Landis wins Paris-Nice race
By Gilles Le Roc’h
NICE, France (Reuters) – Floyd Landis kept the Paris-Nice
race in American hands on Sunday by winning his second stage
race of the season.
The Phonak team leader retained his nine-second lead over
Spaniard Patxi Vila on the seventh and final stage in Nice
following his victory in the Tour of California last month.
Landis finished in the main pack on the seafront Promenade
des Anglais, 18 seconds behind stage winner Markus Zberg of
Switzerland. American Bobby Julich won Paris-Nice in 2005.
Landis, a former team mate of seven times Tour de France
winner Lance Armstrong, set up his victory on the third stage
when he broke away with Vila on the first big climb of the
week-long race, the Col de La Republique.
Vila snatched victory in that stage but Landis controlled
the rest of the race, a similar winning pattern to the Tour of
“I did not expect to be in such shape so early in the
season and to win here after the Tour of California,” he told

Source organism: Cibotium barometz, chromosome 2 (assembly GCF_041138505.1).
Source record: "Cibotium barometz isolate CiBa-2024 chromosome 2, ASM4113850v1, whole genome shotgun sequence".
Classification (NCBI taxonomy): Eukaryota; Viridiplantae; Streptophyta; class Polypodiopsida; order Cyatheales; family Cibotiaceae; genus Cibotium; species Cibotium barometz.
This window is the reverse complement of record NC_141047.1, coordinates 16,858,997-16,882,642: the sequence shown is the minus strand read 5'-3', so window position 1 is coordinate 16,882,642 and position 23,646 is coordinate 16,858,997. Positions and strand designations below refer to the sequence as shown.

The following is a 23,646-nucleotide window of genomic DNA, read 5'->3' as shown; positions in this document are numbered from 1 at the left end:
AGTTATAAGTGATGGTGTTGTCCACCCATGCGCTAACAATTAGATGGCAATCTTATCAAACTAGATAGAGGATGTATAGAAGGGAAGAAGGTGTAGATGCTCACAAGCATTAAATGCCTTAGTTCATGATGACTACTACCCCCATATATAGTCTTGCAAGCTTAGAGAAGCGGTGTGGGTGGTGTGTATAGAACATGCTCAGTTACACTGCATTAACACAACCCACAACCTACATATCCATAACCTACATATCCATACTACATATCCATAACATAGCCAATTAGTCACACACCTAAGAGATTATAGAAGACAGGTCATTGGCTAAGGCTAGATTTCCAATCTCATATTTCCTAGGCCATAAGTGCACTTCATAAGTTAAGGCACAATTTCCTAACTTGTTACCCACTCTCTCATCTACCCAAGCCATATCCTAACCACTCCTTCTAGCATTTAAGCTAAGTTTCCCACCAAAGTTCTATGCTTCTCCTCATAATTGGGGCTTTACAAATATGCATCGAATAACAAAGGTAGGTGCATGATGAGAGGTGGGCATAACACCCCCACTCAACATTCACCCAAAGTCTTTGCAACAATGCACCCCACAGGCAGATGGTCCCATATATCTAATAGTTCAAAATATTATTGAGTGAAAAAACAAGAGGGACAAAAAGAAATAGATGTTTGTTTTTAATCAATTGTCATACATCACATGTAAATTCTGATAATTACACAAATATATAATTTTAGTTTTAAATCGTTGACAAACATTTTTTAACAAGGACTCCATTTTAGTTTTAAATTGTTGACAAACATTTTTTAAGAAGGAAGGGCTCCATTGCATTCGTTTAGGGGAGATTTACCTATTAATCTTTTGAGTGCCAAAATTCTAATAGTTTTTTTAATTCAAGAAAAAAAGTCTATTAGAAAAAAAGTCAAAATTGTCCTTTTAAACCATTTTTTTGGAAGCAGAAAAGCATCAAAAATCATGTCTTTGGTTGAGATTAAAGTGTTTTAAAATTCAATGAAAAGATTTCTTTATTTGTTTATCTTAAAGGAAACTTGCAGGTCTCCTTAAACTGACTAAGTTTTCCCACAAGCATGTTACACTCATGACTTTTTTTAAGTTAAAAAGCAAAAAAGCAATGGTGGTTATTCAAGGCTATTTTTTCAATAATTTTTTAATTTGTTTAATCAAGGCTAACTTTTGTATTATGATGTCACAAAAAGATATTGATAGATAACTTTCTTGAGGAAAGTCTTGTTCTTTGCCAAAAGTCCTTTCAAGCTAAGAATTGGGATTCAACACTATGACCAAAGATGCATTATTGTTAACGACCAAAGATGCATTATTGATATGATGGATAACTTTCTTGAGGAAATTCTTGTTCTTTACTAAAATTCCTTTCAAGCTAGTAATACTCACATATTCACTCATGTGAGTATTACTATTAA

“But Paris-Nice is becoming a bit of an American race and
I’m very proud to add my name to the winners’ list of such a
prestigious event,” said Landis, 30, who is already thinking
about July’s Tour de France.
“I’m going to sleep first. And then I will work on a
strategy and a preparation for the big race in July,” said
Landis, who was ninth overall in the 2005 Tour riding for
In Sunday’s final 135-km stage around Nice, which included
three category one climbs, Landis was never in serious danger.
Julich, who had won the race prologue, did not start the
stage while world champion Tom Boonen, who won three stages
during the week, threw in the towel and took the plane to Milan
to prepare for next week’s Milan-San Remo classic.
Frenchman David Moncoutie tackled the first climbs in the
lead to go for the best climber’s polka dot jersey and a break
of five riders took shape on the Col de la Turbie and Col
Zberg, second overall in 1999, was in that group and four
managed to hold an 16-second lead to the finish where Zberg
outsprinted Yevgeny Petrov of Russia and Spain’s Alberto
Antonio Colom of Spain finished third overall.